Hope for a better future

23.03.2016 - 10:28 | Djulijana Zekic

Yeldis and Shania leave school and return home when it starts to rain. And when it is hot, they are bothered by mosquitos. They attend classes but their school has neither wall nor roof. The teacher teaches in the open air, and learning conditions are very poor. And even the fact that both girls go to school at all can by no means be taken for granted.

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© Stiftung Kinderdorf Pestalozzi

Yeldis and Shania are friends. They live in La Ceiba, in northern Honduras, at the Atlantic coast. La Ceiba has over 200 000 inhabitants and is considered the country‘s third most important city. Surrounded by several national parks and white sandy beaches, the city harbours tremendous potential to become a sought-after destination for eco tourists.

Sad first place in criminal statistics

But La Ceiba is a dangerous city. The towns of Honduras belong to the planet’s most violent places. With 86 murders per 100 000 inhabitants per year, Honduras occupies a sad first place in criminal statistics, well ahead of its neighbours El Salvador (66 murders) and Guatemala (41.4). The figure for Switzerland is 0.7.

La Ceiba is a town full of contrast: In the city centre are the houses of the rich, in the poor suburbs – the so called colonias – live the poor. Here, street children look for shelter and youth gangs dominate the streets. Most children in the colonias enrol in school, but many never finish it. They are many reasons for untimely dropping out: Many families are too poor to send all their children to school. If they have to decide who to send, they tend to prefer investing in the education of their boys. 60 per cent of girls look after their younger siblings or work in the household. The traditional role models are perpetuated at home and in school.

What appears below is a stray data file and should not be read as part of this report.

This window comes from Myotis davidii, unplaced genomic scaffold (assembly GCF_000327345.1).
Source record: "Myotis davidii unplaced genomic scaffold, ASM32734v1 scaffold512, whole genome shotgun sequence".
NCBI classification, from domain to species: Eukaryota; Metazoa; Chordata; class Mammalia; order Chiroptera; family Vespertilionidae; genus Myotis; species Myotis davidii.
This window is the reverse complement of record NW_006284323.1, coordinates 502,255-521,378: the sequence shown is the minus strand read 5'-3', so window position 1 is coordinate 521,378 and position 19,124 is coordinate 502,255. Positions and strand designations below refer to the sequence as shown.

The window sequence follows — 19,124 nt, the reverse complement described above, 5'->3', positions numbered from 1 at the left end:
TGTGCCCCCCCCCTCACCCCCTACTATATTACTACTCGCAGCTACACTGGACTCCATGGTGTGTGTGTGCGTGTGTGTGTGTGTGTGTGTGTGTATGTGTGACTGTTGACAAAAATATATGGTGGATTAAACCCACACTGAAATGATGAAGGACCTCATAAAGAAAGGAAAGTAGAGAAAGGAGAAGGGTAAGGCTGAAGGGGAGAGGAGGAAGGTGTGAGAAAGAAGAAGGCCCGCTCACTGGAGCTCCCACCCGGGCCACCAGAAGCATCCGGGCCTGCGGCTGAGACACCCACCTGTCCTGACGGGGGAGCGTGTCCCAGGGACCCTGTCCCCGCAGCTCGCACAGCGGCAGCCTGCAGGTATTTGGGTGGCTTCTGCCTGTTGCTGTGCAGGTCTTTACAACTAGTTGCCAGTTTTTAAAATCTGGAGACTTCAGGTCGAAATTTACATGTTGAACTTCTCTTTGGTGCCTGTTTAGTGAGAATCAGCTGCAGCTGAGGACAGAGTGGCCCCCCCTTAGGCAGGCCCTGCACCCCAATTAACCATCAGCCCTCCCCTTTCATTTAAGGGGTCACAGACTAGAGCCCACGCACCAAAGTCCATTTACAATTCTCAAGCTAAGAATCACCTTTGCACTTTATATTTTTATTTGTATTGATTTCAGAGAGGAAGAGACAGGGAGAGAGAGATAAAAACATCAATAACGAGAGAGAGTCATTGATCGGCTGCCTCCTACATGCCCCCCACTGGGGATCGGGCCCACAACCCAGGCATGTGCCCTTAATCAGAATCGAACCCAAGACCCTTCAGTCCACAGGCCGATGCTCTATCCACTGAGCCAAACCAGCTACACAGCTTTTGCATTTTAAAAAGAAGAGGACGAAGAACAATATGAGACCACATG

«60 per cent of girls look after their younger siblings or work in the household.»

Friends in spite of all old prejudices

Shania lives with her mother and her six siblings in one of the colonias, in Corozal. Her father is in Columbia where he works as a fisherman to gain money to support the family. The family belongs to the ethnic minority Garifuna who has Indian and African ancestors.

Yeldis is the eldest of six children. She and her parents live close to Shania. Yeldis is – like the majority of the population – Mestizo, a descendent of European immigrants and indigenous people. Adult members of both population groups tend to harbour prejudices against each other and view each other with scepticism. But Shania and Yeldis are best friends, and thanks to the projects of the Pestalozzi Children’s Foundation, they attend the same class.

Both girls are unhappy because classes are often cancelled because of bad weather. They wish there was a school building that would protect them from the rain. Many schools in the slums and in rural areas are old and lack adequate infrastructure. Often there is only one classroom for classes 1 to 6, and particularly in rural areas, the way to school can be as long as two hours. There is not enough money for school books and teaching materials. 20 per cent of the country’s budget is spent on education, making education the biggest expenditure item. But only 5 per cent are used for teacher training and teaching materials, the biggest part is spent for administration.

Wishes for the future

Thanks to the work of the Pestalozzi Children’s Foundation, children of ethnic minorities and poor families gain access to good quality basic education. We strive to ensure that children can exercise their rights and we encourage authorities to take measures to protect these rights. Shania and Yeldis have already benefitted from our commitment. 15 year old secondary school student Yeldis dreams of working in a bank and wants to travel to the United States once in her life. Shania too has a clear objective: She wants to become a psychologist in order to learn more about people and society and help build a better future.

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